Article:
Dr Ed Pope, Expert Scientist and Manager of the Climate Security team at the Met Office, will respond to the presentation, giving wider context on agricultural research at the Met Office and the pull through of science to decision making through the DEFRA Food and Farming Service.

Wednesday 24 June  12.00-13.00

Speaker: Professor Hayley Fowler, Professor of Climate Change Impacts, Newcastle University (Project PI) and Murray Dale, Technical Director and Chartered Meteorologist, JBA

Title: FUTURE-DRAINAGE: Ensemble climate change rainfall estimates for sustainable drainage 

Register for the seminar: https://us02web.zoom.us/webinar/register/WN_suV4sNdQQxquSOOLZ5sj3g 

Abstract: FUTURE-DRAINAGE will use outputs from the new UKCP18 perturbed physics convection-permitting model (CPM) ensemble (at 2.2km resolution across the UK) to produce revised rainfall ‘uplifts’, the first assessment of uncertainty in rainfall ‘uplifts’ and new guidance for UK urban drainage design and urban flood risk assessment for use in climate adaptation. This will include the development of a new regional pooling approach for spatially-correlated CPM outputs, and modelling to compare the national RoFSW methodology to outputs from fully-hydrodynamic urban flood models, for the same cities and uplifts, to quantify the uncertainty in and determine the level of detail in modelling needed for future urban flood predictions.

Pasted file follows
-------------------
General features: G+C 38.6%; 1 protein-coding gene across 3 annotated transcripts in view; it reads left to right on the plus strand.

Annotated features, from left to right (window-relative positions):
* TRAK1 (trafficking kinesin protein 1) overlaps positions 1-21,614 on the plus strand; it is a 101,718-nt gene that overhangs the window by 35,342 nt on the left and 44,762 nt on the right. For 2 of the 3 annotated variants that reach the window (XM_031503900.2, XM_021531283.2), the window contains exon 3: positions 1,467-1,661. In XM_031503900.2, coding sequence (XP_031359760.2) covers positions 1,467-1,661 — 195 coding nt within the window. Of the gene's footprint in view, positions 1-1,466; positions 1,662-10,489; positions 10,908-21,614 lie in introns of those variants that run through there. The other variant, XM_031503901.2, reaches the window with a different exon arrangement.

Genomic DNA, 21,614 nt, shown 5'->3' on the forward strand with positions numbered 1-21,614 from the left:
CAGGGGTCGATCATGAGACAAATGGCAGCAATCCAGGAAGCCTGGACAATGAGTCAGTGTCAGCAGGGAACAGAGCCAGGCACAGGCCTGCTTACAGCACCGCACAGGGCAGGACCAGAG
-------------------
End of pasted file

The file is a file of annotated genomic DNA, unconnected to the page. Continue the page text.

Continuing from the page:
Consultation with water and sewerage companies (WaSCs), the Environment Agency (EA) and Scottish Environment Protection Agency (SEPA) is embedded within the FUTURE-DRAINAGE project. Eight WaSCs, the EA and SEPA were represented at a stakeholder workshop in September 2019 and the drainage community briefed further by a presentation by Murray Dale at the CIWEM Urban Drainage Group Annual Conference in November 2019. Aspects of the research concerning return periods of the results, regionalisation of the uplifts, uplift confidence and how to use the uncertainty estimates in practical ways in sewerage planning are being considered through the project with stakeholder input.